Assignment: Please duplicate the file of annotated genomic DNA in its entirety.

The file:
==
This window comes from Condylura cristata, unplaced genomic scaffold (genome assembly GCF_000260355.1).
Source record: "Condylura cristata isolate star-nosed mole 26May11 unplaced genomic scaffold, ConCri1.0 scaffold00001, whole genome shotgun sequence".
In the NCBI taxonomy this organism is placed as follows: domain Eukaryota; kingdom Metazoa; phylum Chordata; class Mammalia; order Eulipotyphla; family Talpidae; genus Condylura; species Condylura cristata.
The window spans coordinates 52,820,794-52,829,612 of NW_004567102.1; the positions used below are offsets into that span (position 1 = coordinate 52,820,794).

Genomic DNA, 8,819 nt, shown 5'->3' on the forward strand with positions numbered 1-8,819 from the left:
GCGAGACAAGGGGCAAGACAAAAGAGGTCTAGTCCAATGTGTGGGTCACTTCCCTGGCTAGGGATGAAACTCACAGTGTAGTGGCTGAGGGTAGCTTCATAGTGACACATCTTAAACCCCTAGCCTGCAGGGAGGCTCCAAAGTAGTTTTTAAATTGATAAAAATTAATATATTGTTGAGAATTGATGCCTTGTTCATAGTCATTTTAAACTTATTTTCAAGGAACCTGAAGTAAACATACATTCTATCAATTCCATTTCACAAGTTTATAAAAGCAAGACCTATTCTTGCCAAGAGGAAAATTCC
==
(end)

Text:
This window comes from Condylura cristata, unplaced genomic scaffold (genome assembly GCF_000260355.1).
Source record: "Condylura cristata isolate star-nosed mole 26May11 unplaced genomic scaffold, ConCri1.0 scaffold00001, whole genome shotgun sequence".
In the NCBI taxonomy this organism is placed as follows: domain Eukaryota; kingdom Metazoa; phylum Chordata; class Mammalia; order Eulipotyphla; family Talpidae; genus Condylura; species Condylura cristata.
The window spans coordinates 52,820,794-52,829,612 of NW_004567102.1; the positions used below are offsets into that span (position 1 = coordinate 52,820,794).

Genomic DNA, 8,819 nt, shown 5'->3' on the forward strand with positions numbered 1-8,819 from the left:
GCGAGACAAGGGGCAAGACAAAAGAGGTCTAGTCCAATGTGTGGGTCACTTCCCTGGCTAGGGATGAAACTCACAGTGTAGTGGCTGAGGGTAGCTTCATAGTGACACATCTTAAACCCCTAGCCTGCAGGGAGGCTCCAAAGTAGTTTTTAAATTGATAAAAATTAATATATTGTTGAGAATTGATGCCTTGTTCATAGTCATTTTAAACTTATTTTCAAGGAACCTGAAGTAAACATACATTCTATCAATTCCATTTCACAAGTTTATAAAAGCAAGACCTATTCTTGCCAAGAGGAAAATTCC